Tony Blair was under fire from Labour backbenchers yesterday for refusing to allow his transport adviser Lord Birt to face questions from a committee of MPs.
Gwynneth Dunwoody, chairman of the transport select committee, attacked Number 10 for turning down a request for the former BBC director general to give evidence to MPs next week. MPs have started a full-scale inquiry into the Government's 10-year transport plan, insisting that advisers involved in shaping policy should be subject to questioning from elected MPs.
Officials from the Highways Agency and the Department for Transport, Local Government and the Regions have been seconded to assist the peer in his "blue sky" research into transport up to the year 2020. Senior civil servants also meet Lord Birt weekly in a steering group to guide his research.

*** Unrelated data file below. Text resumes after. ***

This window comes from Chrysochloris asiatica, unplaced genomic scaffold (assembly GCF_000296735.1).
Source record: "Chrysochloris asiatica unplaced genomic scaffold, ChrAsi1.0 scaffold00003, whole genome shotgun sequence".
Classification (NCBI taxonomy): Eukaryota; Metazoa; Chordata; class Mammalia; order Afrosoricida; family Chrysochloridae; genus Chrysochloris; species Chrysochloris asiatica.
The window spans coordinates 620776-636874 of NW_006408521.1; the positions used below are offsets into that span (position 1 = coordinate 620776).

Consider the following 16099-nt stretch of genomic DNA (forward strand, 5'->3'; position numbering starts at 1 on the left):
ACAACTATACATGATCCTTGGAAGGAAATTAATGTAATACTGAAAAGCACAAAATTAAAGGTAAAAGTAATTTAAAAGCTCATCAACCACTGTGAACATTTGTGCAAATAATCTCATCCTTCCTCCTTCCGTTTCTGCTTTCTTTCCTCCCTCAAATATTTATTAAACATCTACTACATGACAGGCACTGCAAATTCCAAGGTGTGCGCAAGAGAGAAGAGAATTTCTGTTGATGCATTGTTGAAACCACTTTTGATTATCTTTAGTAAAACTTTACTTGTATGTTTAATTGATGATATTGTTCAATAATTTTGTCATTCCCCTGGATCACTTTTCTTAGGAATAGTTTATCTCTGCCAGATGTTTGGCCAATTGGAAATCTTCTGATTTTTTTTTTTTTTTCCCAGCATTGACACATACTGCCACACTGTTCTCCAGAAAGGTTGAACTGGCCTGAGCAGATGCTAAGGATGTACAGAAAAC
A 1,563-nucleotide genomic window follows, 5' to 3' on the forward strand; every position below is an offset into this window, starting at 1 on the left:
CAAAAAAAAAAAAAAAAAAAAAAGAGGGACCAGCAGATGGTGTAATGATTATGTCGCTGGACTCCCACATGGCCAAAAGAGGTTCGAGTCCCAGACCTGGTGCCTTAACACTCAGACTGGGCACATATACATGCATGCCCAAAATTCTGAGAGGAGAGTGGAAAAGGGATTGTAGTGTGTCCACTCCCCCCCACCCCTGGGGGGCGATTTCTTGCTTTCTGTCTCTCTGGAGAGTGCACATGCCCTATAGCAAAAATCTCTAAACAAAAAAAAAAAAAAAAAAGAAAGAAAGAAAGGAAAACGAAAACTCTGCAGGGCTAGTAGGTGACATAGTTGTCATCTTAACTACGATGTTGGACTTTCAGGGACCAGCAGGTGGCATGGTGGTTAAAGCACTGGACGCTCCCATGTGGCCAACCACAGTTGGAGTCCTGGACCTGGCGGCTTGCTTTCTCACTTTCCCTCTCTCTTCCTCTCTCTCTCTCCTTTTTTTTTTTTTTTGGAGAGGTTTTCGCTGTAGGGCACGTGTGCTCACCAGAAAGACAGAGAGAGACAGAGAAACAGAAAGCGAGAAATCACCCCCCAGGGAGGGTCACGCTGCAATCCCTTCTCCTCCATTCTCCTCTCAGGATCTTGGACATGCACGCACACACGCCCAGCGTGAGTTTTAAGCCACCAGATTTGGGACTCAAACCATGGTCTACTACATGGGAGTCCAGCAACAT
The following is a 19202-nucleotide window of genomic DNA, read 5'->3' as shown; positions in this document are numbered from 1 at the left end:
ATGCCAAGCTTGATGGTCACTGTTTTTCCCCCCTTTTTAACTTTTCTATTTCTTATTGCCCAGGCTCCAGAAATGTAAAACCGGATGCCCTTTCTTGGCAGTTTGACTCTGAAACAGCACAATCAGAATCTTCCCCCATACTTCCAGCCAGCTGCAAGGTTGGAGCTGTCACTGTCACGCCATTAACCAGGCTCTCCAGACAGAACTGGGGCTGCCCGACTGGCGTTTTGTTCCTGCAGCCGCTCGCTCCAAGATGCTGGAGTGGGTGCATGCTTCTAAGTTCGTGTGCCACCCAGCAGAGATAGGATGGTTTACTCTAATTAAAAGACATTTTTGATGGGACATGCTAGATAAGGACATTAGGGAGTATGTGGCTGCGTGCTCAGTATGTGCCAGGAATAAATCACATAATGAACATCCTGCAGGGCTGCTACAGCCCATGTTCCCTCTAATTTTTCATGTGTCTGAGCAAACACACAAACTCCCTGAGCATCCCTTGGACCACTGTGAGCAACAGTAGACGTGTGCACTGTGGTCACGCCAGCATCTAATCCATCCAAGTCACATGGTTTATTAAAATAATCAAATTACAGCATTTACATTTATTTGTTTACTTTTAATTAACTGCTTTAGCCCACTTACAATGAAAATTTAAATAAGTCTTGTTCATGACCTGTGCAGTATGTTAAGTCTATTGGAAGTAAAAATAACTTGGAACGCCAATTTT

Ms Dunwoody said: "If Lord Birt and the forward strategy unit are involved in policymaking, then they must be accountable to Parliament. If they are not involved in policymaking we question their value."Reuse content